When the sarpanch of Sumel, a quaint, nondescript village in Bassi Tehsil of Jaipur district, Rajasthan decided to quit beedi, many villagers were inspired to follow suit. Not only did the man set an example, but he also started spreading awareness about how beedi can be a major cause of oral cancer. His efforts have significantly brought down the number of tobacco addicts in a village of uneducated farmers. But this laudable feat would have been impossible without Smile Express, a team of dentists who convinced the sarpanch about the ill-effects of beedi. The pretty English name ‘Smile Express’ might sound a tad unfamiliar in the rustic rural context. However, in the interior villages of Jaipur, this name is familiar to many. Smile Express is a non-profit foundation from the royal state of Rajasthan which provides free dental care in villagers through their mobile dental vans and portable dental units. Founded in 2017 by dentist Dr Mukesh Panwar, they are pioneering the cause of oral health care in rural Rajasthan. It is a flagship initiative by Oral Health Promotion Foundation.
How Smile Express started
Talking to Efforts For Good, Dr Mukesh Panwar shares the backstory about Smile Express. “The seed to serve the society was sown in me during my days as a student of Jawahar Navodaya Vidyalaya. Much later, when I started working as a dentist, I realised that while dental clinics are aplenty in urban areas, rural India was still deprived of accessible oral health care,” he narrates.
Panwar cites the example of his native state, “While there are seven government medical colleges in Rajasthan, there is only one dental college, where people can get affordable treatment.” He adds that people in villages have nearly zero awareness of oral health. Many are addicted to smoking or chewing tobacco. They lack any idea about basic dental hygiene – as simple as brushing twice a day. In case they encounter any dental problems, they have nowhere to go until the condition worsens severely. “The primary healthcare centres don’t provide any dental care, and very few dentists are working in rural belts,” Panwar reveals.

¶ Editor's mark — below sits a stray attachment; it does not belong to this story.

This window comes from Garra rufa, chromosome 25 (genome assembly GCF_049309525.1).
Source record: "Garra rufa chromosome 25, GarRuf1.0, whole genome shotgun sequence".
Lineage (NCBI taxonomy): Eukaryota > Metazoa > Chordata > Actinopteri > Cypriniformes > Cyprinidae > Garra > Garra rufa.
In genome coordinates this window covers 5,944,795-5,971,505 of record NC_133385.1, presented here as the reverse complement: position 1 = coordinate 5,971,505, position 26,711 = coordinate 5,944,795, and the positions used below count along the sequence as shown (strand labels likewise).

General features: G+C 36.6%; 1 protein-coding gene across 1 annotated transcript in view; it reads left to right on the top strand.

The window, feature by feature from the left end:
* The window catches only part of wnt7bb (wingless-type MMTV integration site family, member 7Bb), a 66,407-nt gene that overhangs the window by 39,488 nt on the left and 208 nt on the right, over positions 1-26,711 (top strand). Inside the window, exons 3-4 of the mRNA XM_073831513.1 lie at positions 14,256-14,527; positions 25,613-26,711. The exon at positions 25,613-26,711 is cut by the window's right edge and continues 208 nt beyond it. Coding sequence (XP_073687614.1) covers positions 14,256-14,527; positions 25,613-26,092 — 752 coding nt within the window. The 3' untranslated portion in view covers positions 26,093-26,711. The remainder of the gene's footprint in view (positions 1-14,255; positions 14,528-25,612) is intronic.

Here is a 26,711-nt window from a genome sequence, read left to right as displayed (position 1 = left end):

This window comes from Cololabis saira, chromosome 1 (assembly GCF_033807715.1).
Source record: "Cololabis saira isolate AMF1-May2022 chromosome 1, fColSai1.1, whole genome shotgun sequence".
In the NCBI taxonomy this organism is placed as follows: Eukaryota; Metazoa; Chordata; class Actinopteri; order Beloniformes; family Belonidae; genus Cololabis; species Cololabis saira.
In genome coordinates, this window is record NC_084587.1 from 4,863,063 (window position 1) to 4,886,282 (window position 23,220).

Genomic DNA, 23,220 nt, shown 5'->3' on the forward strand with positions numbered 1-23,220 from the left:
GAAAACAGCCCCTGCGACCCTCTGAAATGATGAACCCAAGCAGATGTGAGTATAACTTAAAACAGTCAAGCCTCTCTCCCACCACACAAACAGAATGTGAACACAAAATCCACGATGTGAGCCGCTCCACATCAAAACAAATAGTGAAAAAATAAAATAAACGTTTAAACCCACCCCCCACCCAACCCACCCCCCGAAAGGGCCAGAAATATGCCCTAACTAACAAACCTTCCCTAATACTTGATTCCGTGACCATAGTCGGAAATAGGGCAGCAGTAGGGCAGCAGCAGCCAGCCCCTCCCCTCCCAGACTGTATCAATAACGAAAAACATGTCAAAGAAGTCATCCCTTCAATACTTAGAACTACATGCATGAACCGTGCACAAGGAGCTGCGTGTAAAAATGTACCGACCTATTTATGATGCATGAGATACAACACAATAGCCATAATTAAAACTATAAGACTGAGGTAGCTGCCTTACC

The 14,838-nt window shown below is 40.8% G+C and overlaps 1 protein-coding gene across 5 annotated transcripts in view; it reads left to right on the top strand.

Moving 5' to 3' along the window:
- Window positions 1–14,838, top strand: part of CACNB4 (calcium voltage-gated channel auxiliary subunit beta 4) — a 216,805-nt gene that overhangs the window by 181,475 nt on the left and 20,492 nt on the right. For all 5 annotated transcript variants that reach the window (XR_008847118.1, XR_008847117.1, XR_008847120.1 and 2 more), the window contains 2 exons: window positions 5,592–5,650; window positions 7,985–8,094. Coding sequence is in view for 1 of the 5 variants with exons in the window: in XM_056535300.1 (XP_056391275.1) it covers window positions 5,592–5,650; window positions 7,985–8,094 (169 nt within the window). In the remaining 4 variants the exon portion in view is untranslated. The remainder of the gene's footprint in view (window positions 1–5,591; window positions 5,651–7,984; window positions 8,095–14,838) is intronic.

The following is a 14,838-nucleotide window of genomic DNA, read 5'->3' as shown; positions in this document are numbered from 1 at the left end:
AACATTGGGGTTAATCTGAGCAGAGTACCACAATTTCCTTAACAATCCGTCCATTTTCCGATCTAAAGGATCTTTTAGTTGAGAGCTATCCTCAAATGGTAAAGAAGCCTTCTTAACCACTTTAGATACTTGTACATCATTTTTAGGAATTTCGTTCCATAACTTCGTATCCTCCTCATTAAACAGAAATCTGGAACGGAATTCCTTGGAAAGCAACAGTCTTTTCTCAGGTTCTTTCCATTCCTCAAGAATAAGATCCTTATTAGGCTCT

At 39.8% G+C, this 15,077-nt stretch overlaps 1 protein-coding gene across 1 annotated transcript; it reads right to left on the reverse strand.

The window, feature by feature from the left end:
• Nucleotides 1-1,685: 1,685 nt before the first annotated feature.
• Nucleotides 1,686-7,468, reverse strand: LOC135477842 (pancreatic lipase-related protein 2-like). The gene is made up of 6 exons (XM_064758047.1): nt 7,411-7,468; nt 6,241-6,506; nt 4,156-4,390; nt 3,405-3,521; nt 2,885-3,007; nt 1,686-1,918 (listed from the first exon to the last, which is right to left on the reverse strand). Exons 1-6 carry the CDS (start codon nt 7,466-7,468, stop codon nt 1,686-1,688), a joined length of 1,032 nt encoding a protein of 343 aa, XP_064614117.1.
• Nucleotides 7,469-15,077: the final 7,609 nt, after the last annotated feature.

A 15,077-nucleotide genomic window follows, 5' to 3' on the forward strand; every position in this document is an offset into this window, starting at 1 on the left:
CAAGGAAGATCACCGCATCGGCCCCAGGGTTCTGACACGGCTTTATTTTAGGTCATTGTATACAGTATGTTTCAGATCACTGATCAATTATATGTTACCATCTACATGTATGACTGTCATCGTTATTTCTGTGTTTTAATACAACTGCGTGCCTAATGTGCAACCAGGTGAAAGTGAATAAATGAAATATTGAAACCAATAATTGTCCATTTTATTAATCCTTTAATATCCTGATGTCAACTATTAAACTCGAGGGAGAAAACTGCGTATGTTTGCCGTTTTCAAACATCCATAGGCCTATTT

Free dental camps in villages
Panwar’s participation in Jagriti Yatra a few years ago propelled him to be a ‘different’ dentist. “During the Jagriti Yatra, I was deeply inspired by the free treatment model adopted by Arvind Eye Hospitals and Dr Devi Shetty’s Narayana Health. That’s when I had the idea of mobile dental facility,” he shares.
Panwar admits to receiving a lot of support from School for Social Entrepreneurs for setting up his venture Smile Express within a year.
At present, Smile Express operates two portable dental units and one mobile dental van in over 30 villages of Bassi Tehsil, Jaipur, as well as a community dental clinic. In one and a half year, their team of six expert dentists have provided free dental treatment to over 3,000 patients.
Through mike announcements, pamphlets and ‘Oral Pulse’ awareness programme, the villagers learn that there is going to be a free dental camp. The foundation also collaborates with local panchayats, ASHA workers and Anganwadi employees to spread the word about these two-day makeshift dental camps in the villages.
Oral cancer awareness and school camps
“From routine check-up to fillings, from Root Canal Treatments to oral cancer diagnosis, we do it all in these camps,” informs Panwar. They also organise regular awareness camps in schools, where students are taught the A to Z of dental hygiene.
Smile Express has exerted remarkable efforts in the domain of oral cancer prevention. “Oral cancer is on the rise, but awareness is very poor. The symptoms are not easy to detect by a layman. We have diagnosed early-stage cancer in over 60 patients, who are being treated at cancer facilities at present. That’s why oral cancer awareness features among the top of our priority list,” Panwar shares.
Challenging the age-old myths
Despite considerable progress in serving the less privileged, Smile Express founder still finds a few challenges. The outdated mindset of the villagers happens to be a major one. Their concept of oral hygiene is still shrouded by myths such as removing a bad tooth can lead to blindness. More often than not, they are reluctant to follow the dentist’s advice which counters their age-old taboos.
“We hope to expand our efforts to more beneficiaries. We want to organise at least one camp every day in a village. Hope we can overcome our funding constraints to achieve these goals as soon as possible,” expresses Panwar.
Efforts For Good lauds the unique initiative by Smile Express and hopes they foster more smiles in the days to come.